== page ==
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Tensegrities for Assistive & Rehabilitative Healthcare

Compliant tensegrity robots will enable the expansion of medical robots to direct in-home assistive and rehabilitative medical services. Of particular importance is the potential for home health care with our aging population. As of 2010, over 40 million or 13.0% of the U.S. population was of age 65 or older [1]. It is expected that the population for the same age group will be over 92 million or 21.9% of the U.S. population by 2060 [1]. In the meantime, the nation has been chronically short in meeting the demand for nursing professionals [2]. To date, significant amounts of research and development have been performed on robots for health care, such as in-hospital delivery systems [3, 4, 5, 6], specialized rehabilitation machines [7, 8], and surgical robots [9, 10, 11, 12, 13, 14, 15], all of which operate in highly structured hospital settings.

Relatively fewer robots have been built for home assistance [16, 17, 18], with complex collision avoidance algorithms to increase safety. The future will involve direct in-home robotic assistance, which requires robots to be able to safely move through the potentially cluttered and constrained spaces of peoples homes, while safely supporting and interacting with the patient and other family members and pets. This level of competency requires structurally compliant systems capable of adapting to constrained spaces and softly contacting the environment.

Tensegrity robots have the potential for this level of adaptability and safety, and the development of flexible tensegrity spines will enable such robots to easily maneuver through constrained spaces without injuring others, yet also provide the load bearing capability to assist patients with their daily tasks and rehabilitation activities.

See more on biotensegrities.

References Cited

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  2. Heather Janiszewski Goodin. The nursing shortage in the United States of America: an integrative review of the literature. Journal of Advanced Nursing, 43(4):335–343, 2003.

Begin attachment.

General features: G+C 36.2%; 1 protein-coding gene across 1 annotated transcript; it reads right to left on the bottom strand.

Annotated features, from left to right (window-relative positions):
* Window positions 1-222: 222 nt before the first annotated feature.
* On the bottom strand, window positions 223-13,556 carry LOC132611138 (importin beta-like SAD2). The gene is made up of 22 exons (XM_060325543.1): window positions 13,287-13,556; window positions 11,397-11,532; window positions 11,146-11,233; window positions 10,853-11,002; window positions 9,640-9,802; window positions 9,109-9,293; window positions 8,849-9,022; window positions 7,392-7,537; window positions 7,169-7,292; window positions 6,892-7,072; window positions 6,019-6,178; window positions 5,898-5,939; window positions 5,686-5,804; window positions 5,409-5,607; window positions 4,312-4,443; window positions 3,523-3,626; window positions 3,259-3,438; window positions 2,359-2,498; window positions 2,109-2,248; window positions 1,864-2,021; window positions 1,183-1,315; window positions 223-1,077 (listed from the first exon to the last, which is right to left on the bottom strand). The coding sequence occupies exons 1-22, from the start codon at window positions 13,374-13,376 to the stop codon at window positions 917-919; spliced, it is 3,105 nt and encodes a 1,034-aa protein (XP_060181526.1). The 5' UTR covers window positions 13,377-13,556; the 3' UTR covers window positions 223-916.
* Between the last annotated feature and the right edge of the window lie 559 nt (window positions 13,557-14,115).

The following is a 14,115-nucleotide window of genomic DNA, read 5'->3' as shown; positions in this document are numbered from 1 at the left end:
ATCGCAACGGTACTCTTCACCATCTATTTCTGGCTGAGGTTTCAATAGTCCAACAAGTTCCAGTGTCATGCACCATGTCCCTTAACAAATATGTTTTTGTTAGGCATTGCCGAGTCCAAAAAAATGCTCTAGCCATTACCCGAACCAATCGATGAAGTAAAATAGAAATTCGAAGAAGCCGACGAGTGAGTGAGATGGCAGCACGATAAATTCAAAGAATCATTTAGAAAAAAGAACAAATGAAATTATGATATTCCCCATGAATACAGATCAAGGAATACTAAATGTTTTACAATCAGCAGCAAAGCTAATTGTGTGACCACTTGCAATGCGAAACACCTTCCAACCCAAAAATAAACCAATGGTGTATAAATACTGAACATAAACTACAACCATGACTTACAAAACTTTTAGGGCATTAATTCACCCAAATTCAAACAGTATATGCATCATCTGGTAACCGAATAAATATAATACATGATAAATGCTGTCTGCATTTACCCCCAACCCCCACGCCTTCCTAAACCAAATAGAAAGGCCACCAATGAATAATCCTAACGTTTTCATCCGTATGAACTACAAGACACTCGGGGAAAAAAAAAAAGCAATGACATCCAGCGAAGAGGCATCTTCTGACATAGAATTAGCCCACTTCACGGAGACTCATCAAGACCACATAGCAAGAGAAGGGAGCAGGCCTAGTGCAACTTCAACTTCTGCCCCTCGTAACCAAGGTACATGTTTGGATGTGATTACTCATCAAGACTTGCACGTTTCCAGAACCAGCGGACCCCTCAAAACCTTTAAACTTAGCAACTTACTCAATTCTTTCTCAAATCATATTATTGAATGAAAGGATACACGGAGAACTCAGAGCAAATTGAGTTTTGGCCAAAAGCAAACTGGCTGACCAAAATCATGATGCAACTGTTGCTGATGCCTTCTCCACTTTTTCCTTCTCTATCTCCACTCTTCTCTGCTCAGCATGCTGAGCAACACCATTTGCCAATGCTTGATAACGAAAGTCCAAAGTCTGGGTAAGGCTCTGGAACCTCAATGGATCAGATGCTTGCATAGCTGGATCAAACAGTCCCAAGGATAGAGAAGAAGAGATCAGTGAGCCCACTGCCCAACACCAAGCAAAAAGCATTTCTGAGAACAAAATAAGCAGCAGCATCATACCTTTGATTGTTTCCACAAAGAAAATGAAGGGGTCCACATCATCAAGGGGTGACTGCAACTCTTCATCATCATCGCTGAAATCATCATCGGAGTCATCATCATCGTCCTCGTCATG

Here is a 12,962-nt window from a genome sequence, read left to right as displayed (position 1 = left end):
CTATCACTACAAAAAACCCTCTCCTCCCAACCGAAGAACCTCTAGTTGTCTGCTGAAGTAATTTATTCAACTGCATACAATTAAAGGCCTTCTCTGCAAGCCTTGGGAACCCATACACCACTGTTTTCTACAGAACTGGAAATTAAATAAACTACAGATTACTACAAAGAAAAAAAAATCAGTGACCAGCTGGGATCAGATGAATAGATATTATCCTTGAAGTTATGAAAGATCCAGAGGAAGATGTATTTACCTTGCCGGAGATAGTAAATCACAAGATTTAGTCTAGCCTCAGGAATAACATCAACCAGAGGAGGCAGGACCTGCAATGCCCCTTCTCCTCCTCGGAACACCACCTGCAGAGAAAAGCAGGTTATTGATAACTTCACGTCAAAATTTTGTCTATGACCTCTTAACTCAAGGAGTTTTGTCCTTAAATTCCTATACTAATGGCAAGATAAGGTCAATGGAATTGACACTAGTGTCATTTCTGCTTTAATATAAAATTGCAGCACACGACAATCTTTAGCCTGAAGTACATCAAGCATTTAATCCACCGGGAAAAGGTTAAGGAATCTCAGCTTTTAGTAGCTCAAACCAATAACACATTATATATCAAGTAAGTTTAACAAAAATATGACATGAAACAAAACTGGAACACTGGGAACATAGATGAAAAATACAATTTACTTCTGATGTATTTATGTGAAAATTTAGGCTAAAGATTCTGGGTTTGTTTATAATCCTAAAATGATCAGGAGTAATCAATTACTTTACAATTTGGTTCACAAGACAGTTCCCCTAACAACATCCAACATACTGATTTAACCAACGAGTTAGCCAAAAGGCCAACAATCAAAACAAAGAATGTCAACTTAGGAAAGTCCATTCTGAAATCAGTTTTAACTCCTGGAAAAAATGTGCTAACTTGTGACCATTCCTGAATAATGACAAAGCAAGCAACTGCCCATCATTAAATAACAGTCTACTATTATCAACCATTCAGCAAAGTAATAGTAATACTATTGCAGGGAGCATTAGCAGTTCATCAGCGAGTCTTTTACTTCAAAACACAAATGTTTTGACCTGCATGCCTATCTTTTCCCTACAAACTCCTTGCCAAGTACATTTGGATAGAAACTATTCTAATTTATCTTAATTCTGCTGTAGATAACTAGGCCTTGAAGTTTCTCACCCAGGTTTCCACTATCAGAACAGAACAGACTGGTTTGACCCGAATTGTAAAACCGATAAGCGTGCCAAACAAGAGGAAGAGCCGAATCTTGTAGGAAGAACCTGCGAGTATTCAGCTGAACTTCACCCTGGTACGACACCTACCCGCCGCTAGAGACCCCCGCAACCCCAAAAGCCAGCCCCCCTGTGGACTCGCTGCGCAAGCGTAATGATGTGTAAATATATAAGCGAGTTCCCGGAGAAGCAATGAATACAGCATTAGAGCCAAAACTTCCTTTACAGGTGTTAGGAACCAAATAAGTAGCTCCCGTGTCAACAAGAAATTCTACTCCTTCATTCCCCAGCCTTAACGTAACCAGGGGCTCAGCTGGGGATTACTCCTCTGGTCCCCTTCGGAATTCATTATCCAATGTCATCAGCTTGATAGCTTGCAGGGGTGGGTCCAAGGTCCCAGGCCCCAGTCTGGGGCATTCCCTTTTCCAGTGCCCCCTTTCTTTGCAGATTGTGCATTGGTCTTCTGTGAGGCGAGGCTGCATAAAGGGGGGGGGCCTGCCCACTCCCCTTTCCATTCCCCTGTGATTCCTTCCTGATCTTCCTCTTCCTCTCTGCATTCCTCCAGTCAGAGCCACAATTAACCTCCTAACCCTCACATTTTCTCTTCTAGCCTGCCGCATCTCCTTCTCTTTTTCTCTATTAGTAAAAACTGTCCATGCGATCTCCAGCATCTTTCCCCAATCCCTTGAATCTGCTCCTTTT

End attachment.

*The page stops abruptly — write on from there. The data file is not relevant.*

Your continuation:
3. John M Evans. Helpmate: An autonomous mobile robot courier for hospitals. In Intelligent Robots and Systems’ 94.’Advanced Robotic Systems and the Real World’, IROS’94. Proceedings of the IEEE/RSJ/GI International Conference on, volume 3, pages 1695–1700. IEEE, 1994.
  4. Masaki Takahashi, Takafumi Suzuki, Hideo Shitamoto, Toshiki Moriguchi, and Kazuo Yoshida. De- veloping a mobile robot for transport applications in the hospital domain. Robotics and Autonomous Systems, 58(7):889–899, 2010.
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  8. InMotion, Interactive Motion Technologies. http://interactive-motion.com/, accessed 1-20-2014.
  9. Intuitive Surgical. The da Vinci Surgical System. http://intuitivesurgical.com/, accessed 1-20-2014. [70] Iridescent Learning, 2013. http://iridescentlearning.org/, accessed 1-20-2014.
  10. Ben Kehoe, Gregory Kahn, Jeffrey Mahler, Jonathan Kim, Alex Lee, Anna Lee, Keisuke Nakagawa, Sachin Patil, W Douglas Boyd, Pieter Abbeel, and Ken Goldberg. Autonomous multilateral de- bridement with the raven surgical robot. IEEE Int’l Conference on Robotics and Automation, June 2014.
  11. Mitchell JH Lum, Diana CW Friedman, Ganesh Sankaranarayanan, Hawkeye King, Kenneth Fodero, Rainer Leuschke, Blake Hannaford, Jacob Rosen, and Mika N Sinanan. The raven: Design and validation of a telesurgery system. The International Journal of Robotics Research, 28(9):1183–1197, 2009.
  12. Ben Mitchell, John Koo, M Iordachita, Peter Kazanzides, Ankur Kapoor, James Handa, Gregory Hager, and Russell Taylor. Development and application of a new steady-hand manipulator for retinal surgery. In Robotics and Automation, 2007 IEEE International Conference on, pages 623–629. IEEE, 2007.
  13. W Kilby, JR Dooley, G Kuduvalli, S Sayeh, CR Maurer Jr, et al. The CyberKnife robotic radiosurgery system in 2010. Technology in cancer research & treatment, 9(5):433–452, 2010.
  14. I. Nisky, A.M. Okamura, and M. H. Hsieh. Effects of robotic manipulators on movements of novices and surgeons. Surgical Endoscopy, in press, 2014.
  15. A. Okamura and et al.   Stanford University, UC Santa Cruz, UC Berkeley, Johns Hopkins.
  16. Paolo Dario, Eugenio Guglielmelli, Cecilia Laschi, and Giancarlo Teti. MOVAID: a personal robot in everyday life of disabled and elderly people. Technology and Disability, 10(2):77–93, 1999.
  17. Birgit Graf, Matthias Hans, and Rolf D Schraft. Care-O-bot II – development of a next generation robotic home assistant. Autonomous robots, 16(2):193–205, 2004.
  18. Martha E Pollack, Laura Brown, Dirk Colbry, Cheryl Orosz, Bart Peintner, Sailesh Ramakrishnan, Sandra Engberg, Judith T Matthews, Jacqueline Dunbar-Jacob, Colleen E McCarthy, et al. Pearl: A mobile robotic assistant for the elderly. In AAAI workshop on automation as eldercare, volume 2002, pages 85–91, 2002.

Image caption from:  Fascial Fitness: Training in the Neuromyofascial Web, http://www.ideafit.com/fitness-library/fascial-fitness